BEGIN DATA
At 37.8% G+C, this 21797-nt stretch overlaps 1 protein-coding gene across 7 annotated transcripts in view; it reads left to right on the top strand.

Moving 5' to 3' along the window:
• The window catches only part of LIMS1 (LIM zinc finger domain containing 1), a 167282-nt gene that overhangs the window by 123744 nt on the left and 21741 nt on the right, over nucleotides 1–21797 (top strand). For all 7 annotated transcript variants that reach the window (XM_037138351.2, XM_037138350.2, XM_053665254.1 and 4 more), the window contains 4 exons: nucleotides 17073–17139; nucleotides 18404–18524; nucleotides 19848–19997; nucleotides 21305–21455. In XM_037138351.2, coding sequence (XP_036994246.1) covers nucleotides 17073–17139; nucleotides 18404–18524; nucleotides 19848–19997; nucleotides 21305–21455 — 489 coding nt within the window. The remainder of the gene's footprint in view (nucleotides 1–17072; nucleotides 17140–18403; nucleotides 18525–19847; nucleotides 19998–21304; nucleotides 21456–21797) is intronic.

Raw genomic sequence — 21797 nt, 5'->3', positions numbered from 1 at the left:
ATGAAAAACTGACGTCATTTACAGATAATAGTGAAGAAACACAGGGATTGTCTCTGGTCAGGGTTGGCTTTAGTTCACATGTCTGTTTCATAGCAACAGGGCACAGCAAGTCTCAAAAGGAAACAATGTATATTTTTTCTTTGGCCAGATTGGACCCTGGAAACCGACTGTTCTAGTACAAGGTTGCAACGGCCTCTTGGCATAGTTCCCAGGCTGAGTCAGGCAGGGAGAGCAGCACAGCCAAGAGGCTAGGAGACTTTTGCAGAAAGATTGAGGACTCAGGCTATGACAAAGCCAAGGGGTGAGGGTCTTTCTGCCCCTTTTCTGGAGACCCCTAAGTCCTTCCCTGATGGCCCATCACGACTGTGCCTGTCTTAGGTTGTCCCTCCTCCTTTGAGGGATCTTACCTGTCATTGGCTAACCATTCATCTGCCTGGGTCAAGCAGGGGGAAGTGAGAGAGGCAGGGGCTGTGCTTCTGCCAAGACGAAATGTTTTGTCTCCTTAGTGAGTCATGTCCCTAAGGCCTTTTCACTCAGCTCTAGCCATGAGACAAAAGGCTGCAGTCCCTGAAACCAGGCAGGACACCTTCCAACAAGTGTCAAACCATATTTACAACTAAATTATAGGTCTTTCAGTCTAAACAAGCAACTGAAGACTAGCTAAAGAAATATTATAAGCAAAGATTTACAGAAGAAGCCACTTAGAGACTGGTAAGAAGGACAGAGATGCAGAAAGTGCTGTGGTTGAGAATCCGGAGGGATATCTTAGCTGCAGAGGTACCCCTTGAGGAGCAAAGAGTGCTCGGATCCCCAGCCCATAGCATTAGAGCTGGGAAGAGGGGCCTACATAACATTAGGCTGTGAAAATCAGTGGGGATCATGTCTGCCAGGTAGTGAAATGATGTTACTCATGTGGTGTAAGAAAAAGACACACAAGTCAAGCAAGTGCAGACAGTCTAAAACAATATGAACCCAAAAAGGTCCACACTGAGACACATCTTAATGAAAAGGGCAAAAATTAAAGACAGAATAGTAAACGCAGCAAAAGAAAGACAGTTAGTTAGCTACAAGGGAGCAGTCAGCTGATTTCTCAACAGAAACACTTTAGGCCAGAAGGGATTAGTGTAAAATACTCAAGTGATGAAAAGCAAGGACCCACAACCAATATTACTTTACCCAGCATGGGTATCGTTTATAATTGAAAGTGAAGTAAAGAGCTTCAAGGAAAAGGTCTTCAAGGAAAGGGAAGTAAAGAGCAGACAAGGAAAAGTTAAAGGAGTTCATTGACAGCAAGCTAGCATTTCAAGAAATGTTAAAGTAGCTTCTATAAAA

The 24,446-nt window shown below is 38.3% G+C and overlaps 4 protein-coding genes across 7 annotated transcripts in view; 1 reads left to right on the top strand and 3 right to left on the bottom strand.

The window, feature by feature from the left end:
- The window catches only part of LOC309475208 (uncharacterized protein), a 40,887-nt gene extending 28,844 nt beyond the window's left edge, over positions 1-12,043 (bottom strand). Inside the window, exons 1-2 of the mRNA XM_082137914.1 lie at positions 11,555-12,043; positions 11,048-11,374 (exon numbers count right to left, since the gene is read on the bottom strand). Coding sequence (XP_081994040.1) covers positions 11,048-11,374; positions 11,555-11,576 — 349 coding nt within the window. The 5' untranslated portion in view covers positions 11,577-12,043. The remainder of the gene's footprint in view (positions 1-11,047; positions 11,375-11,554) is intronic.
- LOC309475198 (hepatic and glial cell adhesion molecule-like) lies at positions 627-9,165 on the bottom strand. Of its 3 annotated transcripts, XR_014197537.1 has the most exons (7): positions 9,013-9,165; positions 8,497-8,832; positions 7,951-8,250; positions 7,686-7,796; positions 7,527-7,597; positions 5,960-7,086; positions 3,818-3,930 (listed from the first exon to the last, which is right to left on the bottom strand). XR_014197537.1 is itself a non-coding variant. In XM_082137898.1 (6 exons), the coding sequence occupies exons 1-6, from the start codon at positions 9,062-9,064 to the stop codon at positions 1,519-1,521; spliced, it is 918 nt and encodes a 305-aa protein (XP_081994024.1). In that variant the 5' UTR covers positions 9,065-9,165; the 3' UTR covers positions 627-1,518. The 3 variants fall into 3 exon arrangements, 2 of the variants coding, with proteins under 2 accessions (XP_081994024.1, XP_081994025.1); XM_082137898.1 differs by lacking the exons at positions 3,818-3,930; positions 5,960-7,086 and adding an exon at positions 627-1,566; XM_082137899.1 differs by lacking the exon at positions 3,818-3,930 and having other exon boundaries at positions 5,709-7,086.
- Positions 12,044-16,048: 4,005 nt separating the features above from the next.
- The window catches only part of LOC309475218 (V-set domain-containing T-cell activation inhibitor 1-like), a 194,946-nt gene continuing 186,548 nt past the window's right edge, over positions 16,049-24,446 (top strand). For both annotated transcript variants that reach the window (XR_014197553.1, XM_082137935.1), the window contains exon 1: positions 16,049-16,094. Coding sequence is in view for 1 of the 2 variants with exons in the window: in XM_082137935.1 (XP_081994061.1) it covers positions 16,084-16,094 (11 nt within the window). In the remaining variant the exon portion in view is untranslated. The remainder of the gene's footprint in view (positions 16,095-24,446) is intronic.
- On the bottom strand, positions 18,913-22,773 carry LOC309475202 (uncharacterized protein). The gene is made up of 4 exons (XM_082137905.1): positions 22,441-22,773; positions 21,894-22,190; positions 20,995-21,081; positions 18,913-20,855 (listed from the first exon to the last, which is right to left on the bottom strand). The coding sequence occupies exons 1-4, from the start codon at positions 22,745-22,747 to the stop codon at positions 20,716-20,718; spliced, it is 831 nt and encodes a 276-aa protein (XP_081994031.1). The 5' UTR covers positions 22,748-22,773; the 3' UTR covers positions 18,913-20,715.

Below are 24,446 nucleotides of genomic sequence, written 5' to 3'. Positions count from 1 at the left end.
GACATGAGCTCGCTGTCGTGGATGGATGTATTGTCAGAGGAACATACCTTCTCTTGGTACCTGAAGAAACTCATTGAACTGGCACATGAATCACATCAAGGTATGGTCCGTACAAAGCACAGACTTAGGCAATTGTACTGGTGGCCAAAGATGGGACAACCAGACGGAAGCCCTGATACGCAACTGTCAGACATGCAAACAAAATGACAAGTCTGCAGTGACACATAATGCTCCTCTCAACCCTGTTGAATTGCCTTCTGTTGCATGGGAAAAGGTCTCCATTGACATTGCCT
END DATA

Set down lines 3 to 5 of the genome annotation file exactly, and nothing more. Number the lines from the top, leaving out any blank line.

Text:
• The window catches only part of LIMS1 (LIM zinc finger domain containing 1), a 167282-nt gene that overhangs the window by 123744 nt on the left and 21741 nt on the right, over nucleotides 1–21797 (top strand). For all 7 annotated transcript variants that reach the window (XM_037138351.2, XM_037138350.2, XM_053665254.1 and 4 more), the window contains 4 exons: nucleotides 17073–17139; nucleotides 18404–18524; nucleotides 19848–19997; nucleotides 21305–21455. In XM_037138351.2, coding sequence (XP_036994246.1) covers nucleotides 17073–17139; nucleotides 18404–18524; nucleotides 19848–19997; nucleotides 21305–21455 — 489 coding nt within the window. The remainder of the gene's footprint in view (nucleotides 1–17072; nucleotides 17140–18403; nucleotides 18525–19847; nucleotides 19998–21304; nucleotides 21456–21797) is intronic.

Raw genomic sequence — 21797 nt, 5'->3', positions numbered from 1 at the left:
ATGAAAAACTGACGTCATTTACAGATAATAGTGAAGAAACACAGGGATTGTCTCTGGTCAGGGTTGGCTTTAGTTCACATGTCTGTTTCATAGCAACAGGGCACAGCAAGTCTCAAAAGGAAACAATGTATATTTTTTCTTTGGCCAGATTGGACCCTGGAAACCGACTGTTCTAGTACAAGGTTGCAACGGCCTCTTGGCATAGTTCCCAGGCTGAGTCAGGCAGGGAGAGCAGCACAGCCAAGAGGCTAGGAGACTTTTGCAGAAAGATTGAGGACTCAGGCTATGACAAAGCCAAGGGGTGAGGGTCTTTCTGCCCCTTTTCTGGAGACCCCTAAGTCCTTCCCTGATGGCCCATCACGACTGTGCCTGTCTTAGGTTGTCCCTCCTCCTTTGAGGGATCTTACCTGTCATTGGCTAACCATTCATCTGCCTGGGTCAAGCAGGGGGAAGTGAGAGAGGCAGGGGCTGTGCTTCTGCCAAGACGAAATGTTTTGTCTCCTTAGTGAGTCATGTCCCTAAGGCCTTTTCACTCAGCTCTAGCCATGAGACAAAAGGCTGCAGTCCCTGAAACCAGGCAGGACACCTTCCAACAAGTGTCAAACCATATTTACAACTAAATTATAGGTCTTTCAGTCTAAACAAGCAACTGAAGACTAGCTAAAGAAATATTATAAGCAAAGATTTACAGAAGAAGCCACTTAGAGACTGGTAAGAAGGACAGAGATGCAGAAAGTGCTGTGGTTGAGAATCCGGAGGGATATCTTAGCTGCAGAGGTACCCCTTGAGGAGCAAAGAGTGCTCGGATCCCCAGCCCATAGCATTAGAGCTGGGAAGAGGGGCCTACATAACATTAGGCTGTGAAAATCAGTGGGGATCATGTCTGCCAGGTAGTGAAATGATGTTACTCATGTGGTGTAAGAAAAAGACACACAAGTCAAGCAAGTGCAGACAGTCTAAAACAATATGAACCCAAAAAGGTCCACACTGAGACACATCTTAATGAAAAGGGCAAAAATTAAAGACAGAATAGTAAACGCAGCAAAAGAAAGACAGTTAGTTAGCTACAAGGGAGCAGTCAGCTGATTTCTCAACAGAAACACTTTAGGCCAGAAGGGATTAGTGTAAAATACTCAAGTGATGAAAAGCAAGGACCCACAACCAATATTACTTTACCCAGCATGGGTATCGTTTATAATTGAAAGTGAAGTAAAGAGCTTCAAGGAAAAGGTCTTCAAGGAAAGGGAAGTAAAGAGCAGACAAGGAAAAGTTAAAGGAGTTCATTGACAGCAAGCTAGCATTTCAAGAAATGTTAAAGTAGCTTCTATAAAA